American Airlines is taking the United States Copyright Office to court over the agency's repeated refusal to grant copyright protections to the carrier's logo that appears on everything from flight safety videos to advertisements to credit cards.
It's the latest escalation in a years-long back and forth during which the copyright office has argued American's new logo, introduced in 2013, isn't creative enough to warrant a copyright.
To American, the new logo, referred to as "the Flight Symbol," blends red and blue elements to represent the tail of a plane, with the subtle shading of an eagle meant to suggest flight.
The logo's designer Futurebrand even won a Clio, a top advertising award, for its work on American's rebranding following its merger with US Airways.
But to the US Copyright Office, the logo appears more like an "elongated rectangle" with an "exceedingly common" colour palette of red, white and blue, lacking sufficient "original and creative" authorship to warrant protection.
The office has thrice denied American's application for copyright protections that date back to 2016, prompting the Fort Worth-based carrier to file a federal lawsuit last week asking a judge to overrule the department's decision, which American has called "arbitrary, capricious ... and an abuse of discretion."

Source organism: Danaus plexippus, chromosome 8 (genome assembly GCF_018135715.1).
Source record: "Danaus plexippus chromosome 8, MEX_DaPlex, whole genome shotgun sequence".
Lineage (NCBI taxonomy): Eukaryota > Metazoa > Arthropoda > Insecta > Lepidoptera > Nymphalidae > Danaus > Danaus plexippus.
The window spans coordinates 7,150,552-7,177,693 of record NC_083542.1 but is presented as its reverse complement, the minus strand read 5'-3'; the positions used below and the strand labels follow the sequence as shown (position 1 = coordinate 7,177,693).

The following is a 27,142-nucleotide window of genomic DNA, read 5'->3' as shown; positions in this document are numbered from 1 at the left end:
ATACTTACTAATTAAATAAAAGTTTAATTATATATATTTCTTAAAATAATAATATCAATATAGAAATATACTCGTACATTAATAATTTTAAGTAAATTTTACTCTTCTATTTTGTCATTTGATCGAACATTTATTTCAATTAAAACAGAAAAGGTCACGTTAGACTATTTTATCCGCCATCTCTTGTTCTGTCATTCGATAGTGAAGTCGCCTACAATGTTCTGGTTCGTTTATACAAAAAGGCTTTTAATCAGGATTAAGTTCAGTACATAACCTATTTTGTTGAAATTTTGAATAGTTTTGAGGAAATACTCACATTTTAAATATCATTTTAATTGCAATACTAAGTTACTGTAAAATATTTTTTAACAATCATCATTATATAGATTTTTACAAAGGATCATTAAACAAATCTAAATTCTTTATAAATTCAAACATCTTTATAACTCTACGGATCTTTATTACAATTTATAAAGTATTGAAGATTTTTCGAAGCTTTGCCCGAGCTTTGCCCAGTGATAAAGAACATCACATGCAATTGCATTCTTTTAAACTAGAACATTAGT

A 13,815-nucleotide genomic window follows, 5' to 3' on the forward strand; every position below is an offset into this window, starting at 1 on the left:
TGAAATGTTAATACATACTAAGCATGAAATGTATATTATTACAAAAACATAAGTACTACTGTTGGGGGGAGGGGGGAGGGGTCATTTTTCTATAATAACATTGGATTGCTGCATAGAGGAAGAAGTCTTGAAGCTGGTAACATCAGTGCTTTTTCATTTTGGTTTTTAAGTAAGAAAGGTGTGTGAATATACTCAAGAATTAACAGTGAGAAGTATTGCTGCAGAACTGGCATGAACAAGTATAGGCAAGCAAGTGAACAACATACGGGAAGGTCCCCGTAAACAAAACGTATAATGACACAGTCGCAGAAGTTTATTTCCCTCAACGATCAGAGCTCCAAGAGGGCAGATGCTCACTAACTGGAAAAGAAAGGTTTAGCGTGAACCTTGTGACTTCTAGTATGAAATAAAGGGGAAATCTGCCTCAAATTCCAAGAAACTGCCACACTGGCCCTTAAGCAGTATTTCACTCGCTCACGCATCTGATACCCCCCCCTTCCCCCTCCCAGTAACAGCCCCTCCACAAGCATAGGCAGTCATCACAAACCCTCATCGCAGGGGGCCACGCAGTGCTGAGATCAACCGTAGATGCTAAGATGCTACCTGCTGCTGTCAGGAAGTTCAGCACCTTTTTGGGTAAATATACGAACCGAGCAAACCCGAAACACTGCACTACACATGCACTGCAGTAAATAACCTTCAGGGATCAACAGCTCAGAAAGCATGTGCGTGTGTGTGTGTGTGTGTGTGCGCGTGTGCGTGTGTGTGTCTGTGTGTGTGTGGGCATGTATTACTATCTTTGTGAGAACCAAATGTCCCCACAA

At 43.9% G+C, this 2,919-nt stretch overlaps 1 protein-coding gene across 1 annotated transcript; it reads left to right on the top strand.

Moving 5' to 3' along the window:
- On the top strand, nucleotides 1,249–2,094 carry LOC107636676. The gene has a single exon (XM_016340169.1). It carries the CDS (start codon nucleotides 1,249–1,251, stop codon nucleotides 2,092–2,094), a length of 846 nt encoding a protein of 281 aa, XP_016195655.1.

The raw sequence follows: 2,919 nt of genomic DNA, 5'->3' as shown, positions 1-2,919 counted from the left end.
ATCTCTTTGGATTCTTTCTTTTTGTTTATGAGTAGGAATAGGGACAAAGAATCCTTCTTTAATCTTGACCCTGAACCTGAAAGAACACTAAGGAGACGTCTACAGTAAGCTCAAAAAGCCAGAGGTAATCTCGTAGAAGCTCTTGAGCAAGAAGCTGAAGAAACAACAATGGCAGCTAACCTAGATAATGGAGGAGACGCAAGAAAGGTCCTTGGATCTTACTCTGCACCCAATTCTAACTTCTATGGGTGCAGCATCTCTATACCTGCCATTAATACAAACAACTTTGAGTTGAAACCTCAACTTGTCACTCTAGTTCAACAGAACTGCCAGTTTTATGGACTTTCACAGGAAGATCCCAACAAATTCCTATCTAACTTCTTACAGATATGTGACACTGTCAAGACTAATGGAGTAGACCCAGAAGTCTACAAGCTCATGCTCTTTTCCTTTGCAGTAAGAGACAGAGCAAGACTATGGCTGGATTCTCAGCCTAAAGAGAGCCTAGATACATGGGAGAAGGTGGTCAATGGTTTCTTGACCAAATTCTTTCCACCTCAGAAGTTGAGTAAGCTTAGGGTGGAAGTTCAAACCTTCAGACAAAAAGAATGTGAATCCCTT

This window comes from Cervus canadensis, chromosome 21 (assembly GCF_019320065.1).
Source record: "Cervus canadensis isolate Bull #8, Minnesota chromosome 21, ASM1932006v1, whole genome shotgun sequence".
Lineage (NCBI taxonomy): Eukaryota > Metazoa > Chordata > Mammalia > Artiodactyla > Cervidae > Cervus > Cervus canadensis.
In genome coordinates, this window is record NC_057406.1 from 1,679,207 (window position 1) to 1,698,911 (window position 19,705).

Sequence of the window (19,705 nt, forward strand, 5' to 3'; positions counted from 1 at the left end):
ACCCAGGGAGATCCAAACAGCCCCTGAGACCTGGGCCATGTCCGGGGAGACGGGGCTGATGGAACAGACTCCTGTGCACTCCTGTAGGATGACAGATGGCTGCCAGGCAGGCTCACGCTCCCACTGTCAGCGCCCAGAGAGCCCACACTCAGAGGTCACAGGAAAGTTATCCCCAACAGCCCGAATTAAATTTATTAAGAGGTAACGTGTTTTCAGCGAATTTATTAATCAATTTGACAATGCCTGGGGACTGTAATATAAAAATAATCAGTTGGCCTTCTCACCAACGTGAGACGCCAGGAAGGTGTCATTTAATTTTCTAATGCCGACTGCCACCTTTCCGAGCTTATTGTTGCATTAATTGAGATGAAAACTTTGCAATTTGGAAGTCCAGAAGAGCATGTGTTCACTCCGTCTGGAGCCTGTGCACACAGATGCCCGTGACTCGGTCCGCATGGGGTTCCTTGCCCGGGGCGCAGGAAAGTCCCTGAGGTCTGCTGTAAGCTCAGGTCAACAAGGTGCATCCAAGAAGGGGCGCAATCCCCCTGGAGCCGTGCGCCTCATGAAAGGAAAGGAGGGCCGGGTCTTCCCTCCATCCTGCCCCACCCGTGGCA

"American Airlines' Flight Symbol easily possesses the modicum of creativity necessary to qualify for copyright protection," the carrier said in a complaint filed in US District Court Northern District of Texas. "Indeed ... the Copyright Office has registered multiple designs that do not approach the creativity and uniqueness embodied in the Flight Symbol."
American's logo is already a registered trademark, which prevents it from being used by others in commercial settings, but copyright registration would provide a broader set of protections.
While both American and the Copyright Office acknowledge the logo is built from a combination of geometric shapes, they diverge on the amount of originality that went into its creation.
In its lawsuit, American cites a 1991 Supreme Court ruling that states only "a minimal degree of creativity" is required for copyright protection. And while the Copyright Office seems to agree that "the bar for creativity is low," it said in a January letter to American that the bar "does exist and the (logo) cannot glide over even its low heights."
The office, part of the Library of Congress, has not filed a response to the lawsuit yet and did not return a request for comment.
It registered 414,000 copyrighted works in 2016, according to American's lawsuit.